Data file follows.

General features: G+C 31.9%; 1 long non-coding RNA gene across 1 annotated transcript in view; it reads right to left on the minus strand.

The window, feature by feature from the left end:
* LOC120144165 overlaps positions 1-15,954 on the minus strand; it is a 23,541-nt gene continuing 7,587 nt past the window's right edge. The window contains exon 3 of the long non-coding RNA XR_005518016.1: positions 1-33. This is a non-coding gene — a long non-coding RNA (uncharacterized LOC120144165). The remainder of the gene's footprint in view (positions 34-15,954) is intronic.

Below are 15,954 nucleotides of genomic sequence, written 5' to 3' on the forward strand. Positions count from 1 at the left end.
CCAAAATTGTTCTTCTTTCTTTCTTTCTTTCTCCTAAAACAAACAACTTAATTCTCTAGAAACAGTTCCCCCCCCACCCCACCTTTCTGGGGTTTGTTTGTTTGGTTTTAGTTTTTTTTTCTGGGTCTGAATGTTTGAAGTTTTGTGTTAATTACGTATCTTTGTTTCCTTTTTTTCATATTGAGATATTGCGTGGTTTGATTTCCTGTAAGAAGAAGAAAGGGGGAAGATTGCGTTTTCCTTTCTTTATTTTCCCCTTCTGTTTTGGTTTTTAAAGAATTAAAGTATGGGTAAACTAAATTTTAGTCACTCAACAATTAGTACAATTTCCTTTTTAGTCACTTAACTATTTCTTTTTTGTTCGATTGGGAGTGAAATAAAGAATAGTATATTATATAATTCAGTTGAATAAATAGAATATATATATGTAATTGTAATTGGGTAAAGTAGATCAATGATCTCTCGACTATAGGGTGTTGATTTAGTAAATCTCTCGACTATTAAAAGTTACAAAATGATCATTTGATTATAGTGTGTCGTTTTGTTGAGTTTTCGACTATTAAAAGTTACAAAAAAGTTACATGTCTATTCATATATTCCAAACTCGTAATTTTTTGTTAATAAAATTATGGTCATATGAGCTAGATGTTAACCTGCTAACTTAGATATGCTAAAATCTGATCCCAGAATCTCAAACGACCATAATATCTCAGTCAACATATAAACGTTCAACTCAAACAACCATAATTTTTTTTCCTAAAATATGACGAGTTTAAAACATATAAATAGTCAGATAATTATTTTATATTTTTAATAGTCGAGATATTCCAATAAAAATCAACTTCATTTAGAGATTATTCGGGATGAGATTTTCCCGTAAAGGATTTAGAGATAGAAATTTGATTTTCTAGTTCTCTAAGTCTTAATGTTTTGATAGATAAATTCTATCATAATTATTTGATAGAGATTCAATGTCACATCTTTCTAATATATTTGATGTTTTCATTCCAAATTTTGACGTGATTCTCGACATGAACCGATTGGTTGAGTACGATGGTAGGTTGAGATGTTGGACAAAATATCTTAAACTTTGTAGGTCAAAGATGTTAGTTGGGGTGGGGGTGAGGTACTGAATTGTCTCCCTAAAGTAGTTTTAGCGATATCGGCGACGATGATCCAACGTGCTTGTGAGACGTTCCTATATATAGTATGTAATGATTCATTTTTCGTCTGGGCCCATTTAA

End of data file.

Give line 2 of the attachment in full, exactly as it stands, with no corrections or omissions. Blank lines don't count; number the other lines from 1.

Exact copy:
The window, feature by feature from the left end: